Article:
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Welcome to Namibia

Namibia derives its name from the Namib Desert, the world’s most ancient desert, which stretches 2000 km’s from the Orange River in the South to the Kunene in the North. This vast country is four times the size of the United Kingdom (some 800 000 square kilometres) is renowned for the haunting beauty of its stark, diverse landscapes. This is a land of many faces including the shifting dunes, the flat plains and the sandy riverbeds of the desert region, the high central plateau and the shallow Etosha pan which is one of the world’s most impressive game parks. While Namibia is the most sparsely populated country in the world, it boasts a rich blend of 13 different ethnic groups. Of the 1.4 million inhabitants, one of four people lives in the urban centres, the largest of these being the capital, Windhoek.

A Brief History

Namibia's past is as diverse as its landscapes. The first inhabitants were the San hunter-gatherers (Bushmen) who roamed the sunlit spaces more than a thousand years ago. They were followed by the Hottentots in the South and the Wambo and Herero who moved in from the north. The Portuguese navigators were the first Europeans to land in Namibia as they charted the coastline in their desperate search for a route to the Indies. The first European settlers were predominantly German missionaries who set up mission stations during the late 18th and early 19th century. However, it was only in the late 19th century that the colonial powers showed real interest in Namibia and in 1884 Adolf Lüderitz, a Hamburg trader, succeeded in getting full-scale annexation of the entire territory known as Namibia. The only territories excluded were the Walvis Bay enclave and the Guano islands, which remained the property of the Cape colonial government under British rule.

At first the German government's main role in this young colony was to establish and maintain civil order. However, as the colonial community grew and economic progress was made, the Herero and Nama people began to question this "progress" and its direct threat to traditional freedoms. There were a number of rebellions; the most significant being that of the Herero peoples whose numbers dropped from 80,000 to a post-rebellion figure of 15,000. During World War 1, South West Africa was the first German possession to fall to the Western allies and in 1915 an interim South African military administration was installed in Windhoek. After the war, the Treaty of Versailles entrusted South West Africa to the Union of South Africa as a mandate. During the mid-1950s there was increased resistance to the South African authorities and the seeds of rebellion were sown. After many years of negotiating and fighting between the South African authorities and SWAPO (the South West African People's Organisation), Namibia held its first democratic elections in February 1990 and Sam Nujoma, who returned to Namibia after 30 years in exile, was unanimously elected president of Namibia.


Namibia's climate falls into the "continental tropical" category, but there is very little of the lushness that one normally associates with the latter word. Namibia is hot but for the most part bone dry. Namibia's rains are very unreliable and some of the drier regions received their entire annual quota during one single cloudburst. What rain there is generally falls during the summer months (November to February). Mean annual precipitation is about 250 millimeters, although the arid Lower Orange and Namib regions enjoy less than 100 mm per annum and frequently a lot less.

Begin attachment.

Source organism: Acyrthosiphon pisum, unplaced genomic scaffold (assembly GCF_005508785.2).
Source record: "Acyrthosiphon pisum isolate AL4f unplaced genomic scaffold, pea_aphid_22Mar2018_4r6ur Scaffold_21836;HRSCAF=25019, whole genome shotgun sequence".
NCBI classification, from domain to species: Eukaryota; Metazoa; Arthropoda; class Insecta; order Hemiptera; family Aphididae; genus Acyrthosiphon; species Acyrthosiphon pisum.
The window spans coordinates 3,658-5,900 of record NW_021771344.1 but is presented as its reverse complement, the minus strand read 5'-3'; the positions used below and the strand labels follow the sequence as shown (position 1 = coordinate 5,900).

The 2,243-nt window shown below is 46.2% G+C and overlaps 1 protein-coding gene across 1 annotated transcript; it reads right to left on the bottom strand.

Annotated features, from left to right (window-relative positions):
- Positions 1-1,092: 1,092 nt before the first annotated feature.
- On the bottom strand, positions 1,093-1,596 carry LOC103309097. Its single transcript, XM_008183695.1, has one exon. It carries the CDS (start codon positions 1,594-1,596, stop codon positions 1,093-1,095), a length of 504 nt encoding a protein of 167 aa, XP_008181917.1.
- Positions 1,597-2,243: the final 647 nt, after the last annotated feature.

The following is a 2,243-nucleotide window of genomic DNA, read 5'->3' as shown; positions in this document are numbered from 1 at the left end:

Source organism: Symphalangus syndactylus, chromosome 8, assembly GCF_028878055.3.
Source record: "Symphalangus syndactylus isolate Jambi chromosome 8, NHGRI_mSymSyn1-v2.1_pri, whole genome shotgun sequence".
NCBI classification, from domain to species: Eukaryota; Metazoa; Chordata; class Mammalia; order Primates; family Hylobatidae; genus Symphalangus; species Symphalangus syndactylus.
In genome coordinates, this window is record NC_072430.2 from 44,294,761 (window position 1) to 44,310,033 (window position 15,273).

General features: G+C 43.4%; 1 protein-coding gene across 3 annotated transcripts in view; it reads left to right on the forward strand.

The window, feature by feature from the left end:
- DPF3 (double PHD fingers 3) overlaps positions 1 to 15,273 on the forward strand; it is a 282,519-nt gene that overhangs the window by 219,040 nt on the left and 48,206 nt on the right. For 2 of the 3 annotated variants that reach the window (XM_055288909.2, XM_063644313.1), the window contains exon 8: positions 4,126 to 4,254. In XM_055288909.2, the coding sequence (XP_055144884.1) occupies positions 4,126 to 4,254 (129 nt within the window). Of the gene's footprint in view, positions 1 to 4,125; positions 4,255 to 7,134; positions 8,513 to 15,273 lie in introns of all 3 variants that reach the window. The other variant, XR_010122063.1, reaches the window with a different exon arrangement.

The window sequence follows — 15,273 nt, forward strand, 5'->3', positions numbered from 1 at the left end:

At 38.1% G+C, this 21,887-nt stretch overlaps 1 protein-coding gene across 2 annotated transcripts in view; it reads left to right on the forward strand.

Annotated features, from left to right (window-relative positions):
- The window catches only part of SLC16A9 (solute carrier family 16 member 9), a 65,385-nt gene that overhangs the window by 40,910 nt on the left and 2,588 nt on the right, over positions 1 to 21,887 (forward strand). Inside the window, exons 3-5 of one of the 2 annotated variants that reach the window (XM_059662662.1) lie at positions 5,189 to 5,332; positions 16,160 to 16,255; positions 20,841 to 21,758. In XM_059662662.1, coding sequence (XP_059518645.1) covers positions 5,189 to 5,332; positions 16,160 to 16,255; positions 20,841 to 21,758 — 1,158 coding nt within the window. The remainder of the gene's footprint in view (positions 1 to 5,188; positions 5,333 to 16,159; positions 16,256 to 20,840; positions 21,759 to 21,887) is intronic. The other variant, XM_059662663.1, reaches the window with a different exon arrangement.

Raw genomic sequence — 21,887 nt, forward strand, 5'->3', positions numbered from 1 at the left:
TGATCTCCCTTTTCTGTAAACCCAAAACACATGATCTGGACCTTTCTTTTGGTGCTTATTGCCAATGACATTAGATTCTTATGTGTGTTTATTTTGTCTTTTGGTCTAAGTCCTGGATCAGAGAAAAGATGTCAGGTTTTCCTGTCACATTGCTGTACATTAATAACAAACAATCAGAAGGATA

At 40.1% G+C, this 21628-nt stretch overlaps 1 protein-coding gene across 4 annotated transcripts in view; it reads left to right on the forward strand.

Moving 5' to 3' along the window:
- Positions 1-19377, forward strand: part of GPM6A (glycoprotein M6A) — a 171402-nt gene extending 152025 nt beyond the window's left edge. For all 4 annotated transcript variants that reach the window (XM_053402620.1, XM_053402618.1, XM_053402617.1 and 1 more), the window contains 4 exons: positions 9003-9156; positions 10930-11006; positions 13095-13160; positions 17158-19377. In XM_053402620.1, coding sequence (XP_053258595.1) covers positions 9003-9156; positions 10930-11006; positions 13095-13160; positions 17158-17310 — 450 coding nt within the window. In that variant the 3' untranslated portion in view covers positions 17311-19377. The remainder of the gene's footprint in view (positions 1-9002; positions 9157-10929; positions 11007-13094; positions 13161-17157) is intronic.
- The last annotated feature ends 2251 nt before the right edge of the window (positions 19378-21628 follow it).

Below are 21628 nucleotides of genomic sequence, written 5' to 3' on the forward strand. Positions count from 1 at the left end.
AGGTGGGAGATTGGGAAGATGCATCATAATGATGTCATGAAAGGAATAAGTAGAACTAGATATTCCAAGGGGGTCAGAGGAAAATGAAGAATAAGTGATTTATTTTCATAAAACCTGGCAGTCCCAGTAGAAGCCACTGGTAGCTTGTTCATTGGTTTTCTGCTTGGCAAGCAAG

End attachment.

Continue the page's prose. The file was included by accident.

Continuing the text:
Temperatures vary according to area. The climate in the desert coastal belt is largely determined by the upwelling of the cold Benguela Current offshore and South Atlantic high-pressure system. The Benguela current is responsible for the omnipresent fog and the temperatures are very moderate 18 - 25 degrees. In the central highland region days are warm to hot (20-34 degrees) and nights are cool, with extremes during the winter when temperatures can drop to zero at night.

Cape Town or Windhoek

Begin and end the expedition in Cape Town or Windhoek. If one begins in Cape Town and adds on the river rafting then up to 9 additional days are included. This would then incorporate an excursion to the Robben Island Nelson Mandela Museum and/or an outing up Table Mountain.

This expedition may include a 3-5 day river rafting component on the mighty Gariep (the Orange river) through the deserts of the Richtersveld. Set out on a rafting adventure with all your necessities on the raft with you. You will paddle in 2-man inflatable rafts which are very easy to handle and very comfortable. We will spend the next 3-5 nights along the banks of the river, camping where the guides find a suitable spot. There are no facilities along the river and you will experience raw nature by bathing in the river and eating around the camp fire at night. You don`t even have to bring your tent along and can sleep out under the blanket of more stars than you could ever imagine. The paddling is easy going and most time is spent swimming, relaxing or even fishing. You can even try a nappy run (swimming down one of the rapids wearing your life jacket as a nappy) to get the adrenalin flowing.